So Australia only lasted as long as my money did, which wasn’t very long. Dani and I spent enough time there to make some good friends,
reunite with some old ones,
master pizza making and hospital-corner bed making (ha! just kidding. never quite got the hang of that…),
and drain our bank accounts by ridding Target Country of its sorely under-stocked shelves.
Being in western culture again was refreshing, albeit at times a bit annoying (I could understand everything everyone was saying…blech). There were lots of things about Australia that I wish Americans would adopt; the laid-back, CLEAN, and healthy lifestyle (workers play frisbee and ping-pong out in open courtyards during lunch hour, I could come home from the bar without smelling like a swamp monster steeped in carcinogens, and enough gyms on every corner to shame me in to taking the stairs instead of the escalator), the deadly combo of drinking and dog betting-Go Pedro!- and “ello birdy!”, “no worries, mate.” Unfortunately, I just really hated that a happy-hour meal cost $22.50 and supporting my mascara addiction set me back a steep $18. Although I’m sure my credit card company hated that a bit more.
After saying goodbye to our Ibis family, EARL, Dani Jo, and the ghost in the girl’s bathroom, I went on to spend some time in Malaysia and Cambodia.Going to Malaysia felt kind of scary, as it’s been a while since I’ve done any traveling without my curly-haired accomplice. But my fear was quickly quelled when I rediscovered after the first day just how much I love spending my days feeling half petrified, half liberated. I’m alone in a city where I don’t know anyone or anything and can’t speak the language and just in general I feel really young and stupid… but by the end of the day the smile that’s on my face is impossible to wipe off for those exact same reasons.
For the record, a good way to rid me of that smile is to shove an arm full of red bite marks in my face in the middle of the night with the reasonable request, “Hey, can I sleep with you? I have bed bugs.” Oh god please no no no.“Yeah, sure, here take my pillow.” Yup, that sure swapped my smile for a few dozen silent tears real fast.
All bed bugs aside, Malaysia was great. Being there reminded me that above anything, home is really just a feeling. As it just so happens, I feel quite at home in most shopping malls, and coincidentally, Kuala Lumpur ranks 4th best shopping city in the world. So, yeah, that was fun. A big city, lots of streets to explore and strangers to befriend (well….friends who’d later turn on me by using my bed as a refuge from mini-blood suckers. Rude.).
From Malaysia, I went on to Cambodia, where I fell in love with everyone and everything.(If it seems like I fall in love a lot, it’s because I do. Every single day, with a city or creepy cabbie or a street vendor, or a song or a food or a story, and I am still trying to figure out if that’s a good thing or a bad thing. My brother would call this “soft core,” but as EARL would politely say, “you’re not sensitive, just emotional.”) Either way, I loved it and never wanted to leave. The people were intimidatingly sweet, the cities tried so hard despite all the recent set backs, and there were so many places to visit and opportunities to get to know local people. I kept prolonging leaving because it just made me so happy to be there. That my guest house had a pool,a $2 breakfast buffet, and free shuttle service to Pub Street didn’t dull my impression much, either.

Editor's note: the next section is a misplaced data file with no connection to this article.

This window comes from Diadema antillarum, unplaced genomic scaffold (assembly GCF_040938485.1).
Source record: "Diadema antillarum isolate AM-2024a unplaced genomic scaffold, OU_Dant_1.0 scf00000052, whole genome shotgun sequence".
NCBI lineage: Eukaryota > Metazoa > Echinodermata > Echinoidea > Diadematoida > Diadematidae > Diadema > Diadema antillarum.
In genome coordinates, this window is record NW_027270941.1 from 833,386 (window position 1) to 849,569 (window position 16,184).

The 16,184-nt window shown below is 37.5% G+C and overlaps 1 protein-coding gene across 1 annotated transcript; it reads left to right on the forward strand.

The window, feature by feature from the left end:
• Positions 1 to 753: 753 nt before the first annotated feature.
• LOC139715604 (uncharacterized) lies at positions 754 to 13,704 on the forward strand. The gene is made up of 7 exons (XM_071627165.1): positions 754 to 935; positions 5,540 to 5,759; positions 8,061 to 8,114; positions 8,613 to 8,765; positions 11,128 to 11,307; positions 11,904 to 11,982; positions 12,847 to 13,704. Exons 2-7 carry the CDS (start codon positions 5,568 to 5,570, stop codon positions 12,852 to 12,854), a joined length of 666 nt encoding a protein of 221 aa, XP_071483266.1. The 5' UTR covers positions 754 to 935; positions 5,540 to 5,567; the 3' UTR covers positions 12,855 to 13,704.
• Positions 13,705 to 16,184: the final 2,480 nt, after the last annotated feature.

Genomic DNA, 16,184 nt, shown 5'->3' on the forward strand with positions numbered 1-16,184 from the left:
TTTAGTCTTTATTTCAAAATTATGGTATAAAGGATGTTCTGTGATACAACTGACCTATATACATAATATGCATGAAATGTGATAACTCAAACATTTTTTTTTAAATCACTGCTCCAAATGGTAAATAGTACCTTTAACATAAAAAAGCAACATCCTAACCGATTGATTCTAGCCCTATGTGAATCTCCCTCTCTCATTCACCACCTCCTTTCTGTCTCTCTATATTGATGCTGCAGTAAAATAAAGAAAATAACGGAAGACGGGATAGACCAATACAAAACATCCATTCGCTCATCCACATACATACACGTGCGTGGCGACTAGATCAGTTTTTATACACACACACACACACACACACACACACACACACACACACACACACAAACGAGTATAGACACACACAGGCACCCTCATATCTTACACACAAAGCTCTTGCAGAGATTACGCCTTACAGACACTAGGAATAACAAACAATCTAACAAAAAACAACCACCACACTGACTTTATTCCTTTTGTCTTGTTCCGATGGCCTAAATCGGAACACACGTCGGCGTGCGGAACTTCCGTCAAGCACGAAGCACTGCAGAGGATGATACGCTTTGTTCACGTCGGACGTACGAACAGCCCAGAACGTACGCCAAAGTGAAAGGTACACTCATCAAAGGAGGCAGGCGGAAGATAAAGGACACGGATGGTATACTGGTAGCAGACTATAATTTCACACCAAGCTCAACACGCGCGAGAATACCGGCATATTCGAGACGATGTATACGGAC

After Cambodia (where on my last day at the guest house, the waitress braided my hair as I ate breakfast and patted my shoulder with a smile, “Now you don’t have hair like crazy horse.”) , I returned home to the whiskey washed streets of Bangkok for a long over due reunion with the people and the city that I love most of all.
After leaving our mark one last time on that town (if you’re in the area, look for it! It’s in blue ink, on a table at Reggae Bar on Khao San), Dani Jo, Glenn and I made our first ever overnight train trip to Laos. We went primarily to prevent ourselves from becoming fugitives and illegal aliens, so aside from a gorgeous sunset out the train window, an evening drinking and debating with a million + weirdos in the tin-can of a dining hall, a stolen Iphone, and a reprimand from several Thai conductors, it was a quiet trip. And while the Laos people we met rivaled the Cambodians for being the “cutest, tiniest, sweetest people in the world,” my mathematically challenged brain just could not deal with having to calculate the cost of dinner in THOUSANDS of kips. Bring me a calculator and take me back to Bangkok, please!
Since Laos, I’ve just been biding my time at a friend’s apartment- devouring books, Revenge episodes, and som tum like crazy- until my next adventure on the 15th. In one week, I am going to Oslo to be a nanny (au pair if you’re feeling fancy, or babysitter if you’re feeling stingy) and am so so excited. After a year of constant sweat and smiles, I finally feel ready to let go of Asia. I put up a fight for a while there… I didn’t want to leave this place. I learned so much, loved so much and didn’t know it was possible to feel both full and light at the same time. It’ll be scary to leave, but just give me a whiskey bucket, I think I’ll be okay….
Now that I’m finished teaching, I’m looking forward to going somewhere completely new and having a purpose again, even if that purpose is just to clean a house and change a few diapers. Oddly, I’m hoping Norway will be icier in more than one way and can toughen me up a bit before I go home with my mushy heart all gooey and ‘soft-core’ mak mak. Either way, it will be nice to have responsibilities, a wardrobe, and a cool breeze again. It has been far too long. To bring along the rice cooker, or not to bring along the rice cooker?… that is the question.